State Court Blocks Kansas Law Criminalizing Doctors for Providing Safe, Common Abortion Method
(PRESS RELEASE) Earlier today, a state court judge blocked a Kansas law banning the most commonly used method of ending a pregnancy in the second trimester—a law that could force some women to undergo an additional invasive unnecessary medical procedure even against the medical judgment of her physician.
Judge Larry Hendricks ruled from the bench during a temporary injunction hearing today, deciding to block the law as the case proceeds.
“For now, the court has protected Kansas doctors from being thrown behind bars for providing the safe, quality, and individualized care their patients need and deserve,” said Nancy Northup, president and CEO of the Center for Reproductive Rights. “Women, with their trusted physicians, have a right to make the very personal, private decision to end a pregnancy without political meddling. We will continue fighting this law until it is permanently struck down as a clear violation of women’s rights and the doctor-patient relationship.”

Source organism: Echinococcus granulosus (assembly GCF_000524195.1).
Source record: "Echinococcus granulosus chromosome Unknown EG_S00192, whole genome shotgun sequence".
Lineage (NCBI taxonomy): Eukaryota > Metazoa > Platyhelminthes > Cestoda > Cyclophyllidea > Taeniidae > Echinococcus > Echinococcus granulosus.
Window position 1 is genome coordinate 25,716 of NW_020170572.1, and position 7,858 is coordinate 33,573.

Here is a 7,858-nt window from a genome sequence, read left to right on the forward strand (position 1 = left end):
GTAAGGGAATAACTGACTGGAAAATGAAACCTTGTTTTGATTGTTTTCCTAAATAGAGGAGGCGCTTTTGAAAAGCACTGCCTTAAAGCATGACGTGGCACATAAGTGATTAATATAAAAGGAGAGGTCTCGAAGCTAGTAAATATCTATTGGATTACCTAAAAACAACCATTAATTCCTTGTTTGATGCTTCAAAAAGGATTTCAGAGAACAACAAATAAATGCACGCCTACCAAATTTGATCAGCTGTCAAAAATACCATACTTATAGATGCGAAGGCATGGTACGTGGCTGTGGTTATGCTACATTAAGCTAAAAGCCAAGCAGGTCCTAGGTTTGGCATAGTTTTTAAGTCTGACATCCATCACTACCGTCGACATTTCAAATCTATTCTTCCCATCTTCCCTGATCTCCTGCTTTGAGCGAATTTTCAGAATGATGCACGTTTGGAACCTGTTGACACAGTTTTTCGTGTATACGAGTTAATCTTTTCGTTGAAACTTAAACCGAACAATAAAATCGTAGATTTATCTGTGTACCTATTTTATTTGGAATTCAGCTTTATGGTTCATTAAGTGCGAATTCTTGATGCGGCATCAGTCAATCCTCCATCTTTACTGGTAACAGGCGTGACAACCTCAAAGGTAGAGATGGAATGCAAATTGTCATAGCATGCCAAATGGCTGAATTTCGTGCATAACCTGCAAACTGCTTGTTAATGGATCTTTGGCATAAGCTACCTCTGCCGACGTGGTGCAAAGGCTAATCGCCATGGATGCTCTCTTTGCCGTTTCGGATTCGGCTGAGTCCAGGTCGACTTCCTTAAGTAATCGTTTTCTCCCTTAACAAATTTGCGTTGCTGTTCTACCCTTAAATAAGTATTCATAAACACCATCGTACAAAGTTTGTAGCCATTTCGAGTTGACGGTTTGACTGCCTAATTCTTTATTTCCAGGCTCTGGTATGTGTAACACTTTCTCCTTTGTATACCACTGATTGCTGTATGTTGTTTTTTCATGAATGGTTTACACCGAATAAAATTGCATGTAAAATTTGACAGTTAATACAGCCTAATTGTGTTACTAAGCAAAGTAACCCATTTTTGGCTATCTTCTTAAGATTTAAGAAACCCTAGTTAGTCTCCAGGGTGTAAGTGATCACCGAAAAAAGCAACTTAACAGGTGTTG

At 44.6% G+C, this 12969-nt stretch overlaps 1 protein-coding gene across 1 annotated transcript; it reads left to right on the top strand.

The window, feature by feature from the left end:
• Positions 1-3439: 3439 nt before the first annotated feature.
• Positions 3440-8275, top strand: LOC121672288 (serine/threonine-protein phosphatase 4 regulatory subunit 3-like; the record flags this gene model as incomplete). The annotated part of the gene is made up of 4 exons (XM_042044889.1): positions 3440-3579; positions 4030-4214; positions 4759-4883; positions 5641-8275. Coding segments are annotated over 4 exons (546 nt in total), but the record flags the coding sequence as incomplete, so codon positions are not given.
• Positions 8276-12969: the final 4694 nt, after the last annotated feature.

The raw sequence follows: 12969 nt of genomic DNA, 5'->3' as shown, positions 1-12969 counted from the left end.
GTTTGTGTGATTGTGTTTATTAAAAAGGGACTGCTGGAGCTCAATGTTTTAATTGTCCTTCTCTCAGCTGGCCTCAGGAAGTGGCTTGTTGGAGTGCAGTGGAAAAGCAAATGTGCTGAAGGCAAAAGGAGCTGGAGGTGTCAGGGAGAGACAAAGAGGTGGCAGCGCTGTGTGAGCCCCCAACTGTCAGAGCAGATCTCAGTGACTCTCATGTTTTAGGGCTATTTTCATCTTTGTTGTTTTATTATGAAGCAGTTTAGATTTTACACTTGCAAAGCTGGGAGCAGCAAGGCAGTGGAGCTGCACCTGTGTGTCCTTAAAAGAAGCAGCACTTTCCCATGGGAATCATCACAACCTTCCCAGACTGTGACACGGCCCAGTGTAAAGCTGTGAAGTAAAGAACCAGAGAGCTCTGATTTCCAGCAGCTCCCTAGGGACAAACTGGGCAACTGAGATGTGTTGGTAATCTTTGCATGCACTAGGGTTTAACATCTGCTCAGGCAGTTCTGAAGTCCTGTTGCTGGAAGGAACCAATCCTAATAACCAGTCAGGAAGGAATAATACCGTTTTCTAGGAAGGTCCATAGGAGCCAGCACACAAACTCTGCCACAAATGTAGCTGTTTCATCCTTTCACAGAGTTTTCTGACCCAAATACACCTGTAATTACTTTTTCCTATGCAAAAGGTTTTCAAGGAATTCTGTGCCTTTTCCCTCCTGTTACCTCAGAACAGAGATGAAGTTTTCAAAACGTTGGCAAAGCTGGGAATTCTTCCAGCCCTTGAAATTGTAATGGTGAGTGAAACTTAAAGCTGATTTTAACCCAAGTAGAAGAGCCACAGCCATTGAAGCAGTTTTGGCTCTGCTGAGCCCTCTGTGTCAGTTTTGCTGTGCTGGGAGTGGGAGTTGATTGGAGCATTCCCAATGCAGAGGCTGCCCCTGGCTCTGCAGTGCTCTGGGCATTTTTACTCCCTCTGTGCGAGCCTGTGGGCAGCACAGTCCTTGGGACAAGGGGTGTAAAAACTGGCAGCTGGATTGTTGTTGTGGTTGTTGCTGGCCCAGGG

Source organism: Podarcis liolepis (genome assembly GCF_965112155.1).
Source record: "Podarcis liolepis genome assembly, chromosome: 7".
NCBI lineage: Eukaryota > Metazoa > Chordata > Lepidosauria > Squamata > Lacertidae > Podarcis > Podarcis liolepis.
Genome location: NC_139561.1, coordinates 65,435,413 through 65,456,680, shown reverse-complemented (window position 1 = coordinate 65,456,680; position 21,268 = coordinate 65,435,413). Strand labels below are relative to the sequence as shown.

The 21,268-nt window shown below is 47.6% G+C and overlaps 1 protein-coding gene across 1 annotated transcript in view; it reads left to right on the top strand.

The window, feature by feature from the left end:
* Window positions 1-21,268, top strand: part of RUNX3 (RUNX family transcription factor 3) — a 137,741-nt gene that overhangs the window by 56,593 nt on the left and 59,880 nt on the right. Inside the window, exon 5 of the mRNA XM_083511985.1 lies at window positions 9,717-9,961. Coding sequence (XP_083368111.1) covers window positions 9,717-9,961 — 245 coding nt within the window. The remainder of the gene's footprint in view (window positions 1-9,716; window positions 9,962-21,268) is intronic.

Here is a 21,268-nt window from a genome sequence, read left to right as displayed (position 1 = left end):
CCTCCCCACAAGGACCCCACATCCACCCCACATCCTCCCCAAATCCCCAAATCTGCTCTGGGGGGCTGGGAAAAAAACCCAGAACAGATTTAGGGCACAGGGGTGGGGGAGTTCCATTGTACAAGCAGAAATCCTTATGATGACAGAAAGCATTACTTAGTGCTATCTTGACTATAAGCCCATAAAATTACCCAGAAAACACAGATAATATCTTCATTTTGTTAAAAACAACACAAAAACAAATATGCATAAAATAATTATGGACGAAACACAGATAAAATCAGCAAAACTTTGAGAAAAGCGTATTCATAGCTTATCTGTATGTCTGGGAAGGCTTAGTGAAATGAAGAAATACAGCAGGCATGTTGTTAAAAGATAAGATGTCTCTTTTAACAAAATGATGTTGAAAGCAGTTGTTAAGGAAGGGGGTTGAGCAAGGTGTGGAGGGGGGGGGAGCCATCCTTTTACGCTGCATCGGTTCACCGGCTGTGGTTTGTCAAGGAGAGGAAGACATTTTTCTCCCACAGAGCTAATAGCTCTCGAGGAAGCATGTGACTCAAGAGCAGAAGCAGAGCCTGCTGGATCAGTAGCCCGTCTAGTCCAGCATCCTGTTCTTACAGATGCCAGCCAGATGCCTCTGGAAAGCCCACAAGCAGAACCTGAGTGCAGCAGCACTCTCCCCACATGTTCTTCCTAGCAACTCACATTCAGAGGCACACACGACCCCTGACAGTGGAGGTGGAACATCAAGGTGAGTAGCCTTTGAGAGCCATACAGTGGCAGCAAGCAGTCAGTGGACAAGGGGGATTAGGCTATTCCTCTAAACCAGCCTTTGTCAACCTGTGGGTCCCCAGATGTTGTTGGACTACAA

The Center for Reproductive Rights challenged the Kansas measure earlier this month on behalf of a father-daughter team of board certified ob-gyns with 40 years of combined experience in comprehensive women’s health care. Their practice is only one of three providers of abortion in Kansas.
The measure, which was slated to take effect on July 1, represents an unprecedented attack on women’s health, personal autonomy, and the doctor-patient relationship, potentially forcing physicians to subject women seeking safe and legal abortion services in the second trimester to an additional invasive unnecessary procedure. Kansas Governor Brownback signed SB 95 in April 2015 over the objections of local and national medical experts, including over 20 area physicians.
The Kansas measure is the first of its kind, though one week after Governor Brownback signed SB 95, Oklahoma Governor Mary Fallin signed a similar restriction into law.
Major medical groups oppose political interference and medically unnecessary procedures similar to what is found in SB 95. In opposing invasive, forced ultrasound laws, the American Congress of Obstetricians and Gynecologists (ACOG) noted “[i]n no other area of medicine are physicians required to breach medical ethics by subjecting a patient to a medical procedure that the patient does not want to undergo and which is not medically appropriate or necessary.”
Kansas women already face myriad obstacles when attempting to access basic reproductive health care services, including a 24 hour mandatory delay for women seeking safe and legal abortion and restrictions on insurance coverage for abortion services. Rather than focusing on increasing the number of policies that are known to support women and children, politicians in Kansas have spent their time enacting abortion restrictions that do nothing to improve women’s health and safety.